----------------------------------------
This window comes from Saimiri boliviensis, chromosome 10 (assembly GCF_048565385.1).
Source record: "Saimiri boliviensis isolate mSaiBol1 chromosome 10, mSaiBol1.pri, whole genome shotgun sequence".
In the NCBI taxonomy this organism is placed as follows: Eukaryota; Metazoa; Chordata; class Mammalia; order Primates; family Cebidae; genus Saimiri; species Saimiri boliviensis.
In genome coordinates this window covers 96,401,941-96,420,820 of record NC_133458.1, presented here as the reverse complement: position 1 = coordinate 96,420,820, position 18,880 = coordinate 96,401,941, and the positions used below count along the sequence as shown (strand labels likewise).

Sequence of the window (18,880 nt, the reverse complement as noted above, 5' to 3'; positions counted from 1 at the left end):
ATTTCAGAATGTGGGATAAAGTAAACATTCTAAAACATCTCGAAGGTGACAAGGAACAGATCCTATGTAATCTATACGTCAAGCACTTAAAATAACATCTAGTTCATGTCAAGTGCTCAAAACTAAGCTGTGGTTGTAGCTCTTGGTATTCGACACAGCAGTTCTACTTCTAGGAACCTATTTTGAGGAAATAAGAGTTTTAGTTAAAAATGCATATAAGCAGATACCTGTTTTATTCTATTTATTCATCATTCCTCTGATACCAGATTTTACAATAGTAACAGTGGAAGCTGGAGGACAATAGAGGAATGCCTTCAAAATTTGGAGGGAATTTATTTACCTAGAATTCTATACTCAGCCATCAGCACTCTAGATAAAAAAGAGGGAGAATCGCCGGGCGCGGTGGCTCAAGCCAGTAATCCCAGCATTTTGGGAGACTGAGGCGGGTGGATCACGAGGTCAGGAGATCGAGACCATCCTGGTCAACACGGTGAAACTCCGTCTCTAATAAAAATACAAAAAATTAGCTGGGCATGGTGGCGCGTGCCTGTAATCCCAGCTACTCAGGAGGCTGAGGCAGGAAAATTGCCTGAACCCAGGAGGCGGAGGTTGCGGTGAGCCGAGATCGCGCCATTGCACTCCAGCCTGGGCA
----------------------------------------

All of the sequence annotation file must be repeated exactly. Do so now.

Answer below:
This window comes from Saimiri boliviensis, chromosome 10 (assembly GCF_048565385.1).
Source record: "Saimiri boliviensis isolate mSaiBol1 chromosome 10, mSaiBol1.pri, whole genome shotgun sequence".
In the NCBI taxonomy this organism is placed as follows: Eukaryota; Metazoa; Chordata; class Mammalia; order Primates; family Cebidae; genus Saimiri; species Saimiri boliviensis.
In genome coordinates this window covers 96,401,941-96,420,820 of record NC_133458.1, presented here as the reverse complement: position 1 = coordinate 96,420,820, position 18,880 = coordinate 96,401,941, and the positions used below count along the sequence as shown (strand labels likewise).

Sequence of the window (18,880 nt, the reverse complement as noted above, 5' to 3'; positions counted from 1 at the left end):
ATTTCAGAATGTGGGATAAAGTAAACATTCTAAAACATCTCGAAGGTGACAAGGAACAGATCCTATGTAATCTATACGTCAAGCACTTAAAATAACATCTAGTTCATGTCAAGTGCTCAAAACTAAGCTGTGGTTGTAGCTCTTGGTATTCGACACAGCAGTTCTACTTCTAGGAACCTATTTTGAGGAAATAAGAGTTTTAGTTAAAAATGCATATAAGCAGATACCTGTTTTATTCTATTTATTCATCATTCCTCTGATACCAGATTTTACAATAGTAACAGTGGAAGCTGGAGGACAATAGAGGAATGCCTTCAAAATTTGGAGGGAATTTATTTACCTAGAATTCTATACTCAGCCATCAGCACTCTAGATAAAAAAGAGGGAGAATCGCCGGGCGCGGTGGCTCAAGCCAGTAATCCCAGCATTTTGGGAGACTGAGGCGGGTGGATCACGAGGTCAGGAGATCGAGACCATCCTGGTCAACACGGTGAAACTCCGTCTCTAATAAAAATACAAAAAATTAGCTGGGCATGGTGGCGCGTGCCTGTAATCCCAGCTACTCAGGAGGCTGAGGCAGGAAAATTGCCTGAACCCAGGAGGCGGAGGTTGCGGTGAGCCGAGATCGCGCCATTGCACTCCAGCCTGGGCA